The rapid expansion of wind energy throughout the world has been accompanied by a significant growth in wind power plant size. Rotor diameters of more than 120 meters (nearly 400 feet) and nominal outputs as high as 3 MW have become standard. However, the continuous increase in output and efficiency has not automatically resulted in higher reliability of plants. Rather, it often results in increased maintenance efforts and higher operating costs. Today’s specialty lubricants can help ensure machine efficiency and trouble-free operation, even at low temperatures.
The reliability of modern wind turbines and their components can be enhanced by using lubricants designed to meet specific requirements. New specialty lubricants for gear rim/pinion drives on pitch and yaw bearings can offer good pumpability and metering in central lubrication systems to temperatures as low as -30°C (-22°F), thus contributing to the increased reliability of turbines.
It all depends on which way the wind is blowing
A wind power plant can only be fully effective if it is permanently and perfectly aligned to the direction of the wind. Consequently, changes in wind direction need to be compensated by aligning the yaw system at the proper angle. Electric motors adjust the yaw bearing via gear rim/pinion drives. In addition, to ensure maximum energy yield at varying wind forces, rotor blades are adjusted by means of gear rim/pinion drives.
Often, the prevailing wind direction is constant in many locations which keeps only some of the gear teeth in mesh. For the teeth in mesh, lubricants of extremely high load-carrying capacity offer elevated and reliable protection against wear. Also, the gear teeth which are not in mesh must be protected against corrosion. Another challenge is adhesion. The lubricant on the tooth flanks of open gears might be displaced from the surface, drop off and lead to increased wear.
In order to meet the requirements for lubrication of yaw and pitch bearings, including those noted above, lubricants need the following properties:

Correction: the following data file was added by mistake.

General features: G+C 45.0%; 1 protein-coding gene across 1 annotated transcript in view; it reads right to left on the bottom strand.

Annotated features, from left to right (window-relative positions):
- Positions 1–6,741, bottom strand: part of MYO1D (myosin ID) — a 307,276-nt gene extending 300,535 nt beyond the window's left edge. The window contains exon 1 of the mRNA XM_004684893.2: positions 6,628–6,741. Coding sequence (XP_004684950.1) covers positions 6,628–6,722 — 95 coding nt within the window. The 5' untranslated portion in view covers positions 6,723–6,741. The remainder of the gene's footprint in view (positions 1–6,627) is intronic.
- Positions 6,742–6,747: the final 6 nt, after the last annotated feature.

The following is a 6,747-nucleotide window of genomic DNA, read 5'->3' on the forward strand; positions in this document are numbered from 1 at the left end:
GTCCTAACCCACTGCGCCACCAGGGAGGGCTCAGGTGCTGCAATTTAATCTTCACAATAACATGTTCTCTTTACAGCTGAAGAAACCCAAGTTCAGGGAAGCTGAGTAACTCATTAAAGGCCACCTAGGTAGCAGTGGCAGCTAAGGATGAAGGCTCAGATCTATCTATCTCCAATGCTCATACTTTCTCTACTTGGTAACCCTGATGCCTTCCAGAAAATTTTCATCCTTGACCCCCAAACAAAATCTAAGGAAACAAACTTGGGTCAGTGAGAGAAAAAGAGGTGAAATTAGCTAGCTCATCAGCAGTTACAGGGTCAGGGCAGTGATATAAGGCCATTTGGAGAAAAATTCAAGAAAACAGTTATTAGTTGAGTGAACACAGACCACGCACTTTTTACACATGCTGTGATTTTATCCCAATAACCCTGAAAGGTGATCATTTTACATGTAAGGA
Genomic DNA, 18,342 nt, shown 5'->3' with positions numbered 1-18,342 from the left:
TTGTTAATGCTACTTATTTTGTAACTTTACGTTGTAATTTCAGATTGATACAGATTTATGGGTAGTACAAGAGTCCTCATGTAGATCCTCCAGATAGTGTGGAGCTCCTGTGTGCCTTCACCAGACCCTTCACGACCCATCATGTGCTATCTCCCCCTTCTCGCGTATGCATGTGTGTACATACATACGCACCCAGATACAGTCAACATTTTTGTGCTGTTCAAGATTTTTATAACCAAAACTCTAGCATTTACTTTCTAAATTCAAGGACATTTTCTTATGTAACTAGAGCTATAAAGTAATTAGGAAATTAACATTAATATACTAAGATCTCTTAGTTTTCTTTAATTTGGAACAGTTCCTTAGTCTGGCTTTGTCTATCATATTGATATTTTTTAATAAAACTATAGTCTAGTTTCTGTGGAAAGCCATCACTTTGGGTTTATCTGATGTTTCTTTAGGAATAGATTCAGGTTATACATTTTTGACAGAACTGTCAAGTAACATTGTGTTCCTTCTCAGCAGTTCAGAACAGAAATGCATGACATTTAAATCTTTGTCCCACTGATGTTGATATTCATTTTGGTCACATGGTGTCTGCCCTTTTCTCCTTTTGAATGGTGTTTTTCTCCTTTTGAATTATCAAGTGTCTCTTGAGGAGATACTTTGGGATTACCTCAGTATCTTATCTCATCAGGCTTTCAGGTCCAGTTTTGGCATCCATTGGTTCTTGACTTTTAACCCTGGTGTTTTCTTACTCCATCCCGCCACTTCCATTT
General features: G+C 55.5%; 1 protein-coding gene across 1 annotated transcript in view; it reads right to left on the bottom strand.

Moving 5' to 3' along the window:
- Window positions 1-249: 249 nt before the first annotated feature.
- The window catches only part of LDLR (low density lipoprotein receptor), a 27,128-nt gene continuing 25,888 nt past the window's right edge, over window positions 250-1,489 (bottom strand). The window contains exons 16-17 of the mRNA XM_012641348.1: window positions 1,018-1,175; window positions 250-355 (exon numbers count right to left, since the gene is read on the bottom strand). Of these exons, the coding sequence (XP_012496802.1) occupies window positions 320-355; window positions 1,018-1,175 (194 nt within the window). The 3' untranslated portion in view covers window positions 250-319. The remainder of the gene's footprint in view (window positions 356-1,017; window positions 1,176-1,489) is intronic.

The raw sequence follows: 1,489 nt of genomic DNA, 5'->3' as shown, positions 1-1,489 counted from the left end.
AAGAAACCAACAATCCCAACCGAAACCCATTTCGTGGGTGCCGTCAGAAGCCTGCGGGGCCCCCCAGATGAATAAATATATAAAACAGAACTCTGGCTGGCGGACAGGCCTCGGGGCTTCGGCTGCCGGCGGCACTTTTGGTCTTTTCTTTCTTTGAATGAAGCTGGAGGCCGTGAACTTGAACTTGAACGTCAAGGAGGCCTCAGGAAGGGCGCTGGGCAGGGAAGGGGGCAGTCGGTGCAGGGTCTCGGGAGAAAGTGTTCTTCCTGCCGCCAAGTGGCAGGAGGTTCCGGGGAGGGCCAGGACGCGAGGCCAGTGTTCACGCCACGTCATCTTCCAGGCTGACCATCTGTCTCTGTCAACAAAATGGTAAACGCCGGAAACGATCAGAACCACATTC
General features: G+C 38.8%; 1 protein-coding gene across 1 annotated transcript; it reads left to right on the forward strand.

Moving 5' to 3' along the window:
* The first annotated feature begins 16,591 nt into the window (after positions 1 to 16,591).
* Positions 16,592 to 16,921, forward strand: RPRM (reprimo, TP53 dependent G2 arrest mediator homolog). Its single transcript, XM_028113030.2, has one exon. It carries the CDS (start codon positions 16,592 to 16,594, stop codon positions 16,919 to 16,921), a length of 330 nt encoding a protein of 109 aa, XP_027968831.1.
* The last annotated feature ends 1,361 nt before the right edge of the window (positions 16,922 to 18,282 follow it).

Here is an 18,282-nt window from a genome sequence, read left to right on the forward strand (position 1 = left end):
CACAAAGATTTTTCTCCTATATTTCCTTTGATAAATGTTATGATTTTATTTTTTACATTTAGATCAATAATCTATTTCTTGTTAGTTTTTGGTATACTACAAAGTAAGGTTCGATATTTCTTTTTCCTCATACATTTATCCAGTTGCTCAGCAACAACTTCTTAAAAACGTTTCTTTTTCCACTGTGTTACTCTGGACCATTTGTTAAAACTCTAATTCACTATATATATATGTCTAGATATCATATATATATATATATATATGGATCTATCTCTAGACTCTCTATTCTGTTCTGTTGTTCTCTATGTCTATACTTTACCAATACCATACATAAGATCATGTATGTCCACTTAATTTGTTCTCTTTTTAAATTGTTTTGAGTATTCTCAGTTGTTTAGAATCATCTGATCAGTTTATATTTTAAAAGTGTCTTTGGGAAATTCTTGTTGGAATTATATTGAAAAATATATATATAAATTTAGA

• Good adhesion
• Low consumption
• Good wear protection
• Long service life
• Good corrosion protection
• Long-term priming
• Pumpable via central lubrication systems
Lubricants must retain these properties when the weather is cold.
A special combination of mineral or synthetic base oils and white solid lubricants ensures high load-carrying capacity and reliable wear protection. Good adhesion properties and light color of a specialty lubricant can reduce consumption, extend maintenance intervals of a wind turbine, and significantly decrease unsightly contamination of a plant. In addition, lower disposal and storage costs ensure further cost savings in plant operation.
A Clean Solution
The black lubricants previously used for yaw and pitch bearings often contained graphite, thus causing contamination inside and outside the wind turbine. Occupational safety for the maintenance staff is at risk due to slippery floors in the plant. In addition, excess grease leaking from the tower and blades can pollute the surrounding area. White, adhesive lubricants without graphite limit these problems.
Lubrication at Low Temperatures
Most open gears of wind power plants are still lubricated by hand. However, maintenance can be reduced to keep downtime to a minimum. For example, central lubrication systems are increasingly being used for the relubrication of open gears. Traditionally, adhesive lubricants are very viscous and difficult to pump at low operating temperatures. The latest developments present open gear lubricants that can be pumped in automatic lubrication systems at a temperature of -30°C (-22°F).
Adjusting the Nacelle
The sliding layers, e.g., PETP, of a yaw plain bearing can be lubricated with a specialty lubricant in order to prevent stick-slip and wear, thus ensuring a reliable and trouble-free operation. Low friction coefficients minimize the force required to adjust the nacelle. Drive units are protected and energy consumption is reduced during adjustment. The slight difference between static friction and sliding friction values ensure a uniform adjustment movement between start-up and normal operation.
Many Requirements – One Specialty Lubricant
Specialty lubricants offer significant advantages that meet the increasingly demanding requirements of wind power plants, including:
• Reduced lubricant consumption
• Minimized turbine contamination due to light color
• Reduced cleaning costs
• Low disposal costs for used lubricants
• No lubricant drop-off in case of vertical gears
• Trouble-free operation due to wide service temperature range with good pumpability and metering via centralized lubrication systems, down to -30°C (-22°F)
• Increased machine efficiency
• Effective corrosion protection, even after extended periods of standstill
• Suitable for gear rim/pinion drives, as well as yaw plain bearings